Which just goes to show that if you have the enthusiasm and work ethic, you can start at the bottom and progress upwards pretty quickly.

Sounds like my father, except he worked at a steel plant as an assistant clerk in the filing department (basically dusting filing cabinets all day long) and ended up running the place within a few months.
A few years later he was office manager of a medium size company, with several dozen people under him and a budget of (in today's currency) millions.

But that was over 50 years ago, today such a rise is impossible.
You now need a degree to even be considered for even menial labour...

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At 17 I was cleaning toilets in a large London hospital, because it was better than being on the dole (unemployed.)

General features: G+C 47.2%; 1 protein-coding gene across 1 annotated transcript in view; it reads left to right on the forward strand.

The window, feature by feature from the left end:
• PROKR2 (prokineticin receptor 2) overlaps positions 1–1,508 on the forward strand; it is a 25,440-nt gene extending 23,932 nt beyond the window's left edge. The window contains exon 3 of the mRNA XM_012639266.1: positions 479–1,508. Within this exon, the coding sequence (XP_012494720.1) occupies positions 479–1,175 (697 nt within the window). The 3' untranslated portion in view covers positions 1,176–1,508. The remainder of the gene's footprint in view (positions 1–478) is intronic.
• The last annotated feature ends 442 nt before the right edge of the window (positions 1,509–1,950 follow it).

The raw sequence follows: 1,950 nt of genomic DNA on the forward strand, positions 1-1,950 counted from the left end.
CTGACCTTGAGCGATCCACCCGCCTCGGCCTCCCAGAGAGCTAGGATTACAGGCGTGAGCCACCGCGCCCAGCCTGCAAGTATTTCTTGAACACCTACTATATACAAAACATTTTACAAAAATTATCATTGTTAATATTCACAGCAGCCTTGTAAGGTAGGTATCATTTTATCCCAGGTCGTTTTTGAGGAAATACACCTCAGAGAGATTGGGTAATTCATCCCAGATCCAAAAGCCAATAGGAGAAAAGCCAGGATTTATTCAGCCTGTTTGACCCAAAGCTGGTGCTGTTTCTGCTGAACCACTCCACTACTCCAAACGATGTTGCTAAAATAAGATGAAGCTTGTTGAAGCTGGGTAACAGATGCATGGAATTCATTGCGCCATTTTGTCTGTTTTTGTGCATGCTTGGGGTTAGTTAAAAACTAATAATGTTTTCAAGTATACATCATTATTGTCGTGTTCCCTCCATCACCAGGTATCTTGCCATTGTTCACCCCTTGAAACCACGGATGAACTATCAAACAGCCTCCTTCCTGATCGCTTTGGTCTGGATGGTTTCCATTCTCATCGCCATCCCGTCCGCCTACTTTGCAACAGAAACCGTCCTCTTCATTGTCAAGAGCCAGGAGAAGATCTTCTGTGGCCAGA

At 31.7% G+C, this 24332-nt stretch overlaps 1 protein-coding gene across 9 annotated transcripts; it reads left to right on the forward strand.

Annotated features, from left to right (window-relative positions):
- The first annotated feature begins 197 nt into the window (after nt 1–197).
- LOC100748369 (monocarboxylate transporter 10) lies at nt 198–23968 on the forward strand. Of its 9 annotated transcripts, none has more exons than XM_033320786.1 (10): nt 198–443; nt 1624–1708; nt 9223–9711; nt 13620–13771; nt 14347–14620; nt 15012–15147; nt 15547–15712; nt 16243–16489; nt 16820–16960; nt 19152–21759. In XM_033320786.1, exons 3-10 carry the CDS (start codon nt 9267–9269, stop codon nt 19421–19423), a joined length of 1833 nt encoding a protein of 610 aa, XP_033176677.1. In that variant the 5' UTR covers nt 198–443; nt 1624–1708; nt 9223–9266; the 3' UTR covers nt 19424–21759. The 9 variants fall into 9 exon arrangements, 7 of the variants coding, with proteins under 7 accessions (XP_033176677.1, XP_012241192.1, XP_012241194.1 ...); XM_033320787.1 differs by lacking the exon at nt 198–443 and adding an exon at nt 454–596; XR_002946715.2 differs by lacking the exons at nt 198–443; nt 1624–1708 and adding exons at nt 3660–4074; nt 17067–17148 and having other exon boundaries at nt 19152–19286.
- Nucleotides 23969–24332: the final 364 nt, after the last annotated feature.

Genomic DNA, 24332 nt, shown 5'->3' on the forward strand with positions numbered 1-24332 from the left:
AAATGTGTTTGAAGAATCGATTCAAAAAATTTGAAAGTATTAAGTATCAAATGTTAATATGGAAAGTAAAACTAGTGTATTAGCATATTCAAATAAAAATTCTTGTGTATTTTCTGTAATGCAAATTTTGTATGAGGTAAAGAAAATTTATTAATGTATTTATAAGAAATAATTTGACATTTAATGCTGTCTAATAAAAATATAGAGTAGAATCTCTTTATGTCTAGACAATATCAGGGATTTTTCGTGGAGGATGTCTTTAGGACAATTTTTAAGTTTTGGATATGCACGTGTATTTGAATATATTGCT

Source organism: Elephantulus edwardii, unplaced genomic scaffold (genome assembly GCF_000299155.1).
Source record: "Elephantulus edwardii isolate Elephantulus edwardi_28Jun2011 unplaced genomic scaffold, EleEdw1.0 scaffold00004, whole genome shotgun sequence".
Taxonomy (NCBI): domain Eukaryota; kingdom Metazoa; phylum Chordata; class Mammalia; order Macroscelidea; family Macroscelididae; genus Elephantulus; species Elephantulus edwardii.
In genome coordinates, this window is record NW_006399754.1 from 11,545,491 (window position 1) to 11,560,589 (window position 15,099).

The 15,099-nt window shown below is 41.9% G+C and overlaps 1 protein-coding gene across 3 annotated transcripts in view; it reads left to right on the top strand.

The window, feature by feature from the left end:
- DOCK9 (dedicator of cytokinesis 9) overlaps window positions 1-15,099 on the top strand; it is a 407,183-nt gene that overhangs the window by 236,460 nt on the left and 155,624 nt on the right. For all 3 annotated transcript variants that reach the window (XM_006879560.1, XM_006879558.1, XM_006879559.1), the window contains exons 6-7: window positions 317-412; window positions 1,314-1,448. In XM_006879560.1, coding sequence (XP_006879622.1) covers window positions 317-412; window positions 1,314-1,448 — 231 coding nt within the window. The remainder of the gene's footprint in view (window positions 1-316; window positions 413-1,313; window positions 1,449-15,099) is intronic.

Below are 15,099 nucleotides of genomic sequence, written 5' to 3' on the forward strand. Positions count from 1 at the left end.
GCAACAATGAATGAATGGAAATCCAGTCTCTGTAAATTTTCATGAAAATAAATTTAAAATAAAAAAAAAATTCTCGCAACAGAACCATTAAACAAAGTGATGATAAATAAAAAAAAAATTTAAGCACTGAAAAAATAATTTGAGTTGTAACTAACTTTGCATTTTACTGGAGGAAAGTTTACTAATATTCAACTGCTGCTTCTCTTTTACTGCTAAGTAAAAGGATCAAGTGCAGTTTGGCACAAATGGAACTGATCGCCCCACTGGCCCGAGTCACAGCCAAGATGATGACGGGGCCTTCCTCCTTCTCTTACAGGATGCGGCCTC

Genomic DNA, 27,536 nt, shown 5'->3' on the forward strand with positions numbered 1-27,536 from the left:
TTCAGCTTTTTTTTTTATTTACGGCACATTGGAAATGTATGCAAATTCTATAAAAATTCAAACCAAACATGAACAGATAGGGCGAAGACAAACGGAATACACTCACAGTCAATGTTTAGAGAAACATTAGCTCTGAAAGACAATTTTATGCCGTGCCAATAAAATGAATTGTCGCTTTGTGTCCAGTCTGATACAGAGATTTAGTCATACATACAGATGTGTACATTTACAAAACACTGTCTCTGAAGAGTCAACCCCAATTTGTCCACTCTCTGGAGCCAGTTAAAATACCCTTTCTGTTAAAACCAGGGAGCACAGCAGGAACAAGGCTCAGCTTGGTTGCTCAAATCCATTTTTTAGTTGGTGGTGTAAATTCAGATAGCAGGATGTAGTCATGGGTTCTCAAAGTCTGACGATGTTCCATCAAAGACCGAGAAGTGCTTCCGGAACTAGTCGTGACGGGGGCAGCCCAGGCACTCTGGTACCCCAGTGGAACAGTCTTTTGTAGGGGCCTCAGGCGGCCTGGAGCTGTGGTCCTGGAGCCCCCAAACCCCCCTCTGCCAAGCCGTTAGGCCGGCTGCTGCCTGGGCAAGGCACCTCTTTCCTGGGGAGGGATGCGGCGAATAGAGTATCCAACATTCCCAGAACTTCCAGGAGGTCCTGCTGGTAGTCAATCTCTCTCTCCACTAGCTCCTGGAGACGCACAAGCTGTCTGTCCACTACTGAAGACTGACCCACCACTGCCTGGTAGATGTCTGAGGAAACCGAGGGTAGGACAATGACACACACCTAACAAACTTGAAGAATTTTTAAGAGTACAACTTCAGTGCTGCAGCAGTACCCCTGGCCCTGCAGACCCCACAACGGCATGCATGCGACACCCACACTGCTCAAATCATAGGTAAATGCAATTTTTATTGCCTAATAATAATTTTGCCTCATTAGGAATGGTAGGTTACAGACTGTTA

If you think that's bad Davey; prepare to cringe;) . In my work today we were asked to take part in a game about questioning (related to questioning customers). The object was for each team to pick an occupation and get asked questions about it by the other team (3 open, 3 probing, 3 closed). Anyway, we got talking about jobs we'd actually done. This guy called Mark tells us how he worked in a hospital laundry for a few hours. We're talking dealing with surgical gowns with blood and the occasional bits of organs on them (respirators provided). Oh and the constant bits of skin floating around in the air and sticking to him.

McDonalds, ASDA? Luxury, man :) .

Steven.